June 5-13, 2017: Sometimes you’re the windshield, and sometimes you’re the bug

And I’m proud to say that over the last eight days, we have most assuredly been the windshield.  We have been kicking some serious butt on the exterior of the boat:  hull, boot stripe, caprail, and bottom.

First we dealt with removing the existing finish from the caprail.  Since all of the junk I washed off and the harsh-ish chemicals would be coursing down the hull, we wanted to get that out of the way first. I scrubbed all of the Semco off of the caprail and bowsprit using boat soap and a 3M green scrub pad.  (As an aside, whoever invented those deserves a medal; they are the handiest, most versatile thing.)  Anyway, then I cleaned and brightened the caprail and bowsprit using Starbrite Teak Cleaner and Starbrite Teak Brightener.  Once the caprail and bowsprit dried, I sanded them using 220 grit sandpaper and my brand new 5 inch random orbital sander.  Christmas came early on Kestrel for the First Mate, and I looooove my new sander.  I’m trying to figure out how to paint flames on it.

We gave the caprail a rest and moved on to cleaning the hull of all of the grime and crud that it attracts.  We applied FSR to the entire hull using a wide chip brush, and it did a great job of cutting through the grunge.  It also got any rust that had accumulated in screw heads.


Grime along the boot stripe on the right, FSR on the left (before being rinsed off).

Now that the hull was squeaky clean, the Captain began applying Finesse-It to the hull with the buffer.  Finesse-It is a polish, so it’s less aggressive than compound; having just compounded a few years ago, we didn’t want to put the gel coat through that level of grinding again.  However, the surface started looking cloudy as the Finesse-It was applied.  The yard guys that specialize in hull work came to our rescue and recommended 3M Marine Restorer and Wax due to the oxidation on the hull.  It worked great! It cut through the chalkiness and left a nice, shiny hull behind.  I am not normally a fan of “all in one” products, but this one did what it said it would.


The buffer hasn’t gotten any lighter, unfortunately.

I began hand waxing behind the Captain as he buffed; I was using my favorite Collinite Fleetwax Paste.  It’s not everyone’s cup of tea because it’s a paste wax and time-consuming to apply, but I believe the protection that it offers cannot be beaten.   The plan is to put three coats on the hull.  That will happen over the next couple of weeks, depending on weather and the status of other projects.


I know I get excited about weird stuff, but would you look at that reflection? Yeah, that’s what I’m talking about!

I applied one maintenance coat of Cetol Marine Gloss to the handrails, eyebrows, and cockpit combings.  They are looking fine, although someday soon I’d love to strip the cockpit combings and refinish those.  In the meantime, however, those areas needed refreshing and protection.

The Captain put bottom paint over the barrier coat that he had previously applied to some gouges and dings in the bottom.  He also painted the rudder and the middle “spine” of the keel.  His plan is to have multiple coats of bottom paint on the areas of the bottom that take the most abuse.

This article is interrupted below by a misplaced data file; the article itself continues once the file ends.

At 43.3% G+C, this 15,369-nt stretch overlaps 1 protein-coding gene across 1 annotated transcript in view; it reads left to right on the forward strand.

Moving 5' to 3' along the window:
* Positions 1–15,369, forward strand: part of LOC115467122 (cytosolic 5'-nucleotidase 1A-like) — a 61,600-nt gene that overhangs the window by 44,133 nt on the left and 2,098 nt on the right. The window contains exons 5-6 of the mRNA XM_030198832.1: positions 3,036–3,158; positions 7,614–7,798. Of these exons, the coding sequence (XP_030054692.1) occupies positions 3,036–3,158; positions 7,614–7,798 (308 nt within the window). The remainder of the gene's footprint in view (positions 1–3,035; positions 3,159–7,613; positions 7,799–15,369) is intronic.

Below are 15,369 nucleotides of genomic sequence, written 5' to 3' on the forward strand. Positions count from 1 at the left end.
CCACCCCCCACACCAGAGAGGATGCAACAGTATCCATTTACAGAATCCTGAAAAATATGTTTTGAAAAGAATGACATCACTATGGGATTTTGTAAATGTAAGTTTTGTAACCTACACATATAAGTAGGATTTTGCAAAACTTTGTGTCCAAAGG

DSCF4321  DSCF4332

Barrier coat-ed patches to the left, bottom coat-ed patches to the right.  The dings aren’t that big, but each patch gets larger and larger . . .

While the Captain was painting, over three days I applied three successive coats of Cetol Marine Natural Teak to the caprail and bowsprit.  I am so in love with how it looks!


Here’s a comparison of the Cetol on the bowsprit against the bare teak of the starboard caprail. The color is rich and deep and lets the grain of the wood show through, which I love.

The Captain helped by applying the Cetol under the rubrail, and between the two of us, we can get the entire caprail and bowsprit done in about 2.5 hours.  We have some rainy weather coming, so we are going to let the Cetol cure until that’s done; then I will apply two coats of gloss over the tint.

I’ve also been stripping and refinishing removable teak items such as the helm seat, hatch boards, and swim ladder steps.  They are all in different stages but will have three coats of tint and three coats of gloss once everything is said and done.

Today we began painting the boot stripe.  We had previously sanded it, and today we taped off and applied our first coat of paint.  We will apply three coats total over three days.

The Captain spliced eyes in our new main halyard, topping lift, and lazy jack lines.  We replaced the halyard for a number of reasons including age and how slippery it was.  The topping lift and lazy jack lines were ancient and stiff and had seen better days.  I’ll be excited to get those new lines installed.

Our (okay, really my) new Dickinson Mediterranean stove was delivered, and I am absolutely giddy with excitement.  We have it stored in the yard’s garage now as we can’t install it until we get back into the water.  Getting the old stove out and putting the new stove in is best done at ground level.  I got to see it when we inspected it on delivery, and it looks so awesome.  I just can’t wait to have a stove that heats reliably and consistently.  I don’t mean to insult my existing stove, but hey, just calling it like I see it.  Between the stove and the random orbital sander, I am living high on the hog.

We have some rainy days coming up, so I see a lot of waxing in our future.  That’s a great rainy day project because it can easily be started and stopped.  There’s also rigging inspection, installing the new running rigging, and lubing blocks.

Island Packet reports that one item should be done by the end of this week, and the other one should be done next week.  We’ll see.